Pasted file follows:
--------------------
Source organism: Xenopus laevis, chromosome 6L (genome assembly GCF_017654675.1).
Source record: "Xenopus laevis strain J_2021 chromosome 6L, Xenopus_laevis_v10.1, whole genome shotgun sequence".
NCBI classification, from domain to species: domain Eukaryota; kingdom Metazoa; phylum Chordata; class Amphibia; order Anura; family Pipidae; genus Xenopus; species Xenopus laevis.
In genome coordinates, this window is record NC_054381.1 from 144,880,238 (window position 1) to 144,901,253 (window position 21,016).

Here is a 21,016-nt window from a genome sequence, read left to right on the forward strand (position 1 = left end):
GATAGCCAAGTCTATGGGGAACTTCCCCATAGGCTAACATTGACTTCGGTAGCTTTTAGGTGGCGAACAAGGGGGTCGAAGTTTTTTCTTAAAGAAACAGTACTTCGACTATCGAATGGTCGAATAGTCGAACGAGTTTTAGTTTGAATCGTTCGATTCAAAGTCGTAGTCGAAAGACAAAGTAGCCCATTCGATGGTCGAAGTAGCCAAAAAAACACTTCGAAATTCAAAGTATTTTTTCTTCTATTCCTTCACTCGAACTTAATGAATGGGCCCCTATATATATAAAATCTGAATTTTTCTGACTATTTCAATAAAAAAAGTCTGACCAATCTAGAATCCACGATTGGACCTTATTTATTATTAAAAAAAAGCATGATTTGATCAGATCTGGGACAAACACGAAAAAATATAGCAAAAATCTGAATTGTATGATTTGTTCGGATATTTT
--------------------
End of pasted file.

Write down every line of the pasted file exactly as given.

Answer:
Source organism: Xenopus laevis, chromosome 6L (genome assembly GCF_017654675.1).
Source record: "Xenopus laevis strain J_2021 chromosome 6L, Xenopus_laevis_v10.1, whole genome shotgun sequence".
NCBI classification, from domain to species: domain Eukaryota; kingdom Metazoa; phylum Chordata; class Amphibia; order Anura; family Pipidae; genus Xenopus; species Xenopus laevis.
In genome coordinates, this window is record NC_054381.1 from 144,880,238 (window position 1) to 144,901,253 (window position 21,016).

Here is a 21,016-nt window from a genome sequence, read left to right on the forward strand (position 1 = left end):
GATAGCCAAGTCTATGGGGAACTTCCCCATAGGCTAACATTGACTTCGGTAGCTTTTAGGTGGCGAACAAGGGGGTCGAAGTTTTTTCTTAAAGAAACAGTACTTCGACTATCGAATGGTCGAATAGTCGAACGAGTTTTAGTTTGAATCGTTCGATTCAAAGTCGTAGTCGAAAGACAAAGTAGCCCATTCGATGGTCGAAGTAGCCAAAAAAACACTTCGAAATTCAAAGTATTTTTTCTTCTATTCCTTCACTCGAACTTAATGAATGGGCCCCTATATATATAAAATCTGAATTTTTCTGACTATTTCAATAAAAAAAGTCTGACCAATCTAGAATCCACGATTGGACCTTATTTATTATTAAAAAAAAGCATGATTTGATCAGATCTGGGACAAACACGAAAAAATATAGCAAAAATCTGAATTGTATGATTTGTTCGGATATTTT